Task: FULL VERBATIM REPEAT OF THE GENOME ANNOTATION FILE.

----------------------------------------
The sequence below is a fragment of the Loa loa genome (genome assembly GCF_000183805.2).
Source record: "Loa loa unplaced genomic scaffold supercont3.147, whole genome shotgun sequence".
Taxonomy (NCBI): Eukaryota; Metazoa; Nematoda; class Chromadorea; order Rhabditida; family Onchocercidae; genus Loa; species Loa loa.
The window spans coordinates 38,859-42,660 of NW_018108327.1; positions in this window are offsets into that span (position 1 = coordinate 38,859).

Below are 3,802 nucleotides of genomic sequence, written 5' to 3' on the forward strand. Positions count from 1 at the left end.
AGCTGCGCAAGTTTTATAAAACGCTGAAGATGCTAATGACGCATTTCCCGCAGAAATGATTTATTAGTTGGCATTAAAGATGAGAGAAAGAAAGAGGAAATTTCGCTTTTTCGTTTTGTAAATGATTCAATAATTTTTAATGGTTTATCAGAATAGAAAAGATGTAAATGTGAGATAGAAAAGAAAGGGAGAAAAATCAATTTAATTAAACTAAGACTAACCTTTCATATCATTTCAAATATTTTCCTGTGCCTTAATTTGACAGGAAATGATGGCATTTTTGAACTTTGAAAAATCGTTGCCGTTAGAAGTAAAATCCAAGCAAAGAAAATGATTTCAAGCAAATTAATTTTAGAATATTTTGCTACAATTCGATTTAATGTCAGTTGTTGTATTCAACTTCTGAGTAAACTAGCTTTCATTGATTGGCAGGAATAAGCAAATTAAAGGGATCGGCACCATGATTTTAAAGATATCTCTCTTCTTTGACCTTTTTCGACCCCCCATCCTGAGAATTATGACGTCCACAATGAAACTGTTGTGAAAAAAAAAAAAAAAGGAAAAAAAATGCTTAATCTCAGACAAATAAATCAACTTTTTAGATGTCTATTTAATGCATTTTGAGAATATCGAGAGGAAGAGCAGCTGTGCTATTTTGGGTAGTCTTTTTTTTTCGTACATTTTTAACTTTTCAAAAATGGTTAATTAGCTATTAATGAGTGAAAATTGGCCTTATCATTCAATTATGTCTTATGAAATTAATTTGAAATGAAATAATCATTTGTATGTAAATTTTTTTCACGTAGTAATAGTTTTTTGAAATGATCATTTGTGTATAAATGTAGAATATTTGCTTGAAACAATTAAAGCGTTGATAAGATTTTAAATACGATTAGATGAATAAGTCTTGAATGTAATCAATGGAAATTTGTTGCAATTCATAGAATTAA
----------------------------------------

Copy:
The sequence below is a fragment of the Loa loa genome (genome assembly GCF_000183805.2).
Source record: "Loa loa unplaced genomic scaffold supercont3.147, whole genome shotgun sequence".
Taxonomy (NCBI): Eukaryota; Metazoa; Nematoda; class Chromadorea; order Rhabditida; family Onchocercidae; genus Loa; species Loa loa.
The window spans coordinates 38,859-42,660 of NW_018108327.1; positions in this window are offsets into that span (position 1 = coordinate 38,859).

Below are 3,802 nucleotides of genomic sequence, written 5' to 3' on the forward strand. Positions count from 1 at the left end.
AGCTGCGCAAGTTTTATAAAACGCTGAAGATGCTAATGACGCATTTCCCGCAGAAATGATTTATTAGTTGGCATTAAAGATGAGAGAAAGAAAGAGGAAATTTCGCTTTTTCGTTTTGTAAATGATTCAATAATTTTTAATGGTTTATCAGAATAGAAAAGATGTAAATGTGAGATAGAAAAGAAAGGGAGAAAAATCAATTTAATTAAACTAAGACTAACCTTTCATATCATTTCAAATATTTTCCTGTGCCTTAATTTGACAGGAAATGATGGCATTTTTGAACTTTGAAAAATCGTTGCCGTTAGAAGTAAAATCCAAGCAAAGAAAATGATTTCAAGCAAATTAATTTTAGAATATTTTGCTACAATTCGATTTAATGTCAGTTGTTGTATTCAACTTCTGAGTAAACTAGCTTTCATTGATTGGCAGGAATAAGCAAATTAAAGGGATCGGCACCATGATTTTAAAGATATCTCTCTTCTTTGACCTTTTTCGACCCCCCATCCTGAGAATTATGACGTCCACAATGAAACTGTTGTGAAAAAAAAAAAAAAAGGAAAAAAAATGCTTAATCTCAGACAAATAAATCAACTTTTTAGATGTCTATTTAATGCATTTTGAGAATATCGAGAGGAAGAGCAGCTGTGCTATTTTGGGTAGTCTTTTTTTTTCGTACATTTTTAACTTTTCAAAAATGGTTAATTAGCTATTAATGAGTGAAAATTGGCCTTATCATTCAATTATGTCTTATGAAATTAATTTGAAATGAAATAATCATTTGTATGTAAATTTTTTTCACGTAGTAATAGTTTTTTGAAATGATCATTTGTGTATAAATGTAGAATATTTGCTTGAAACAATTAAAGCGTTGATAAGATTTTAAATACGATTAGATGAATAAGTCTTGAATGTAATCAATGGAAATTTGTTGCAATTCATAGAATTAA